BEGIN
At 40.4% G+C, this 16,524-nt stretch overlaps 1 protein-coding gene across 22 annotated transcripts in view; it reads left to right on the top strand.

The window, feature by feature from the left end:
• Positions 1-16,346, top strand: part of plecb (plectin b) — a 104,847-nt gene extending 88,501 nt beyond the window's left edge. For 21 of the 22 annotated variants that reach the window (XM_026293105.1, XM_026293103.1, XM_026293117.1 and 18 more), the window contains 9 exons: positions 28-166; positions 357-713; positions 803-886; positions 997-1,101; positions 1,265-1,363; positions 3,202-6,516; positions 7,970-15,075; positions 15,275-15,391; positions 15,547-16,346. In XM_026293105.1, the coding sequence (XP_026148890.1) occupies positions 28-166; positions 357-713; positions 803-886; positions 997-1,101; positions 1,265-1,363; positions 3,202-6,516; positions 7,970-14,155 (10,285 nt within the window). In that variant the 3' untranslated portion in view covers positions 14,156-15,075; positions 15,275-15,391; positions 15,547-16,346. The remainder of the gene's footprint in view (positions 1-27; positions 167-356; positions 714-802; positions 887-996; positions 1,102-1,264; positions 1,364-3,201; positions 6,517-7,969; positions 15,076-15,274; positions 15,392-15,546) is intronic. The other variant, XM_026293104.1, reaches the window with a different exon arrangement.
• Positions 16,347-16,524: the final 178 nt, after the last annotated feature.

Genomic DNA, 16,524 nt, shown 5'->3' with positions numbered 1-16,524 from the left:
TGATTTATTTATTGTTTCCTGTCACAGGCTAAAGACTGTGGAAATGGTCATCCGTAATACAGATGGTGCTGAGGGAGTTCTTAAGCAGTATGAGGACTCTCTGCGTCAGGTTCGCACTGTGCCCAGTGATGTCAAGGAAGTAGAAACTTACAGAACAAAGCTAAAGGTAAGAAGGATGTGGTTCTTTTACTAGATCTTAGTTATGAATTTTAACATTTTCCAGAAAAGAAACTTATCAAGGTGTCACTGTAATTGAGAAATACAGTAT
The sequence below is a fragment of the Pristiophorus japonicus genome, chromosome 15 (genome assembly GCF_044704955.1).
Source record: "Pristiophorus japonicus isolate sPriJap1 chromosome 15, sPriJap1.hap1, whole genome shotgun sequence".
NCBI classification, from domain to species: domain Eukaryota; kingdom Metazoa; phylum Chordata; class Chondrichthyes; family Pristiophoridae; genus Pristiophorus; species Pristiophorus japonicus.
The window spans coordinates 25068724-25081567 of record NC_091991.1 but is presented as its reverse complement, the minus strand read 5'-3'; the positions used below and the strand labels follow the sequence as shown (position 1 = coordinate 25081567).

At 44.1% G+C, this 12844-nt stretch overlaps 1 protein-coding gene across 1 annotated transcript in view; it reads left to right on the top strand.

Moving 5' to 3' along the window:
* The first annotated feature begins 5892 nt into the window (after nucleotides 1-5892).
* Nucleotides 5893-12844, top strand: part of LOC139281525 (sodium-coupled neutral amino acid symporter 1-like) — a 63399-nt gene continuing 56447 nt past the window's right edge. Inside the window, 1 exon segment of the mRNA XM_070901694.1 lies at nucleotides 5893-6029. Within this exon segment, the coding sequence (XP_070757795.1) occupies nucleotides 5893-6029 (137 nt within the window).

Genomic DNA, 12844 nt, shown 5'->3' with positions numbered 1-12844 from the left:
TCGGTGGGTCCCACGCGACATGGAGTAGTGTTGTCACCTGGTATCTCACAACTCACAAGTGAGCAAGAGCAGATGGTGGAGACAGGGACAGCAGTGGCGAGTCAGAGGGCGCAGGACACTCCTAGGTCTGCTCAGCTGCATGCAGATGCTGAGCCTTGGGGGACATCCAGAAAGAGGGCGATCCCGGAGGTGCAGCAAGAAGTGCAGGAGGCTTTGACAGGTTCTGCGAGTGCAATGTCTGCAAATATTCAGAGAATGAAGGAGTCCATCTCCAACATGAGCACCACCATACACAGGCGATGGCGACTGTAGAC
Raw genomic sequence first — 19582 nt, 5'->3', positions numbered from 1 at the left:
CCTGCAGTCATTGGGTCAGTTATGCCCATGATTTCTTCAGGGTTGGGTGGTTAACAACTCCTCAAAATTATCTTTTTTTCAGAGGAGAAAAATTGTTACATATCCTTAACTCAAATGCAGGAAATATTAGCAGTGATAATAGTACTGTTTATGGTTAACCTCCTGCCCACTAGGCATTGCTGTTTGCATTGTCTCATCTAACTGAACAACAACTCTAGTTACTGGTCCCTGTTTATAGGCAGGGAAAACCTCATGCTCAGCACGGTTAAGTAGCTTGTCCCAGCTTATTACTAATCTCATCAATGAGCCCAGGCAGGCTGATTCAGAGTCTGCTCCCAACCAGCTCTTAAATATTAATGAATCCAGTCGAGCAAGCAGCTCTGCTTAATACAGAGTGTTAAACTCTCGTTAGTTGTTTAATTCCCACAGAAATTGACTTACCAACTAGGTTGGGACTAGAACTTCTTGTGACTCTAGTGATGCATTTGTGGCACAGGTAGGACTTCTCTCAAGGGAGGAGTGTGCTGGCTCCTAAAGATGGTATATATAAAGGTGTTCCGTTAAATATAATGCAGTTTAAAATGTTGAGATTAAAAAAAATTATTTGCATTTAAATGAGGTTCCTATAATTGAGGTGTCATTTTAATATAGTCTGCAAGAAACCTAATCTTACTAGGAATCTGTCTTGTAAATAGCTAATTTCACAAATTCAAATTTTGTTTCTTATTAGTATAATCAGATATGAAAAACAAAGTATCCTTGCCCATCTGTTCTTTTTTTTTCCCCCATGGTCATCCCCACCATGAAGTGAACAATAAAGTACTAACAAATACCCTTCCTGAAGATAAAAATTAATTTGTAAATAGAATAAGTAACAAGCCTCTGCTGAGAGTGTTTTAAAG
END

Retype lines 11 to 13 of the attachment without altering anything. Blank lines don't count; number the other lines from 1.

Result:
At 44.1% G+C, this 12844-nt stretch overlaps 1 protein-coding gene across 1 annotated transcript in view; it reads left to right on the top strand.

Moving 5' to 3' along the window:
* The first annotated feature begins 5892 nt into the window (after nucleotides 1-5892).